Skip to Main Content
Have library access? Log in through your library
Hollywood Westerns and American Myth

Hollywood Westerns and American Myth: The Importance of Howard Hawks and John Ford for Political Philosophy

Copyright Date: 2010
Published by: Yale University Press
Pages: 256
  • Cite this Item
  • Book Info
    Hollywood Westerns and American Myth
    Book Description:

    In this pathbreaking book one of America's most distinguished philosophers brilliantly explores the status and authority of law and the nature of political allegiance through close readings of three classic Hollywood Westerns: Howard Hawks'Red Riverand John Ford'sThe Man Who Shot Liberty ValanceandThe Searchers.

    Robert Pippin treats these films as sophisticated mythic accounts of a key moment in American history: its "second founding," or the western expansion. His central question concerns how these films explore classical problems in political psychology, especially how the virtues of a commercial republic gained some hold on individuals at a time when the heroic and martial virtues were so important. Westerns, Pippin shows, raise central questions about the difference between private violence and revenge and the state's claim to a legitimate monopoly on violence, and they show how these claims come to be experienced and accepted or rejected.

    Pippin's account of the best Hollywood Westerns brings this genre into the center of the tradition of political thought, and his readings raise questions about political psychology and the political passions that have been neglected in contemporary political thought in favor of a limited concern with the question of legitimacy.

    eISBN: 978-0-300-14578-6
    Subjects: Political Science

Table of Contents

Export Selected Citations Export to NoodleTools Export to RefWorks Export to EasyBib Export a RIS file (For EndNote, ProCite, Reference Manager, Zotero, Mendeley...) Export a Text file (For BibTex)
  1. Front Matter
    (pp. i-vi)
  2. Table of Contents
    (pp. vii-viii)
    (pp. ix-x)
    (pp. 1-25)

    John Ford’s first great Western, his 1939Stagecoach,has a simple enough plot. A group of seven strangers has to crowd into a stagecoach in the town of Tonto and, for seven different reasons, journey across dangerous Indian territory to the town of Lordsburg. We are not far into the narrative before the reasonably attentive viewer begins to notice several signs of a far greater ambition than that of a standard adventure story. For one thing, the characters seem deliberately representative, and deliberately matched and contrasted in a way that goes beyond the colorfully psychological. There is a haughty, respectable,...

    (pp. 26-60)

    Red River(Howard Hawks, 1948) has some tenuous connections with actual events—the founding of the vast King ranch in Texas and the creation of the Chisolm Trail. The film tells the story of how Tom Dunson (John Wayne), together with a long-time friend, a sort of comic, Sancho Panza character, Nadine Groot (Walter Brennan), and a foundling child, Matt Garth (Montgomery Clift, playing the foundling role that is an old mythic theme),¹ whom they took in after an Indian attack killed his parents, founded an immense cattle ranch in southwest Texas, near the Red River. Fourteen years later the...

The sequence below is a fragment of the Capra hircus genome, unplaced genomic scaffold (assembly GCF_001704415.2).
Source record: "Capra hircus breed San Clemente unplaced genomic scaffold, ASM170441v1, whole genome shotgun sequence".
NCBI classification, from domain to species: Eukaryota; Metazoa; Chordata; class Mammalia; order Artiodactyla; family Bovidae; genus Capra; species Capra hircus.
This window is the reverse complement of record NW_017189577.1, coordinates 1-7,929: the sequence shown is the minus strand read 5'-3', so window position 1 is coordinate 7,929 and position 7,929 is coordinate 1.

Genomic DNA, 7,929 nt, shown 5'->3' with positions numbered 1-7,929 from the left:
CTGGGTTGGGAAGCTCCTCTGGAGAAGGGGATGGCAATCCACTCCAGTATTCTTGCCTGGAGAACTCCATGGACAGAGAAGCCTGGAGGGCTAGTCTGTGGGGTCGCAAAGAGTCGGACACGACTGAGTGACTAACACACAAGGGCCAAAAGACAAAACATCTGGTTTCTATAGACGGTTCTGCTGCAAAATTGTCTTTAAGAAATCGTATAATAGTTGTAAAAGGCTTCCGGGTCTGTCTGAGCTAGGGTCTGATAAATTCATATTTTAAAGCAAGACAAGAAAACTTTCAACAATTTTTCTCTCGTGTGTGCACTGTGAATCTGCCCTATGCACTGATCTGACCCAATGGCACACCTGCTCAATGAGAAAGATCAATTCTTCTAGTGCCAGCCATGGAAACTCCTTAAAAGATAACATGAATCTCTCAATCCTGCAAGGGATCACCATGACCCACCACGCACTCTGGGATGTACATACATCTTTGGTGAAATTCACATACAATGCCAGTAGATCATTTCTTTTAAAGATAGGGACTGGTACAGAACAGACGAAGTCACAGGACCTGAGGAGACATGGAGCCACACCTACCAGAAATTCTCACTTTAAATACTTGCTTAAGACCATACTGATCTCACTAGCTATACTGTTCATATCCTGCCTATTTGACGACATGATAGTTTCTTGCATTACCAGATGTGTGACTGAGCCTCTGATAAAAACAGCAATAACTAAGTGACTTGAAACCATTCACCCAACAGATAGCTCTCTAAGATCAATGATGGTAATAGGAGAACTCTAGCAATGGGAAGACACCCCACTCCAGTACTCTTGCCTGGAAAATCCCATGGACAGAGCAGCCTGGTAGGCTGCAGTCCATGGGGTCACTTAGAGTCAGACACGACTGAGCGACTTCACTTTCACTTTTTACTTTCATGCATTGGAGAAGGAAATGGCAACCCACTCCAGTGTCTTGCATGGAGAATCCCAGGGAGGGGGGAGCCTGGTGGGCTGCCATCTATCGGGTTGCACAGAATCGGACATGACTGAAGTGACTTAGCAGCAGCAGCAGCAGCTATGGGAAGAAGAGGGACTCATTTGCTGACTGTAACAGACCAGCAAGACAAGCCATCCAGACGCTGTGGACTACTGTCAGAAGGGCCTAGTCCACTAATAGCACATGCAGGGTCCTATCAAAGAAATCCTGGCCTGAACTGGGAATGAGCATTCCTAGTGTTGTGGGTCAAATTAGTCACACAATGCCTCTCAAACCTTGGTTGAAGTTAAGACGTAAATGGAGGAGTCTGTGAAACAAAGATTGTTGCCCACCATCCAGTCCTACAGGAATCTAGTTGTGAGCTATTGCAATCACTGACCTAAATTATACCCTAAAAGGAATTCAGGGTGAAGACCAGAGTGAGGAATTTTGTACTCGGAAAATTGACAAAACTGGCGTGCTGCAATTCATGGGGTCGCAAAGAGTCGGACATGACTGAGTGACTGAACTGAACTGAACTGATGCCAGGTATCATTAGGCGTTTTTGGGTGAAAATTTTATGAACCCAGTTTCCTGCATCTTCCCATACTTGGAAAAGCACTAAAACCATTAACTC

6. 3 WHO CARES WHO SHOT LIBERTY VALANCE? The Heroic and the Prosaic in The Man Who Shot Liberty Valance
    (pp. 61-101)

    Human beings make myths, tell stories about ancient times and great events, and call such times and events to mind over many generations, for all sorts of reasons. But many of these reasons are political. They help confirm a people’s identity and help legitimate entitlements to territory and authority; they might orient a people with a sense of their unique mission.¹ They attempt to master the brute contingency of history by making some sense out of events, pointing to patterns and unities and resolutions; they attempt to domesticate, make familiar, the strangeness of the world and the place of human...

    (pp. 102-140)

    I have been arguing that great Hollywood Westerns explore in a large mythic framework (where mythic self-consciousness is an attempt at a form of collective self-knowledge) representations and enactments of the political psychology characteristic of a distinctly American imaginary, and that this imaginary both concerns and is itself central to the nature of the political in the American experience. This has meant that the films, in their own filmic and self-conscious way, direct our attention to characteristic psychological attitudes, aspirations, and anxieties constitutive of a historical political actuality; they focus attention on the self-representations of political agents themselves. There is...

    (pp. 141-156)

    I have suggested that the great Hollywood Westerns present in a recognizably mythic form dimensions of an American self-understanding of great relevance to the question of the nature of the political in the American imaginary. They especially illuminate aspects of a distinct political psychology essential to the question of the use and acceptance of political power in modernity, aspects often neglected in narrower reflections on legitimacy in the liberal democratic philosophical tradition and more easily accessible in imaginative works of art. Many of these issues have to do with the kind of psychological stake that citizens are shown to have...

  9. NOTES
    (pp. 157-178)
    (pp. 179-188)
  11. INDEX
    (pp. 189-198)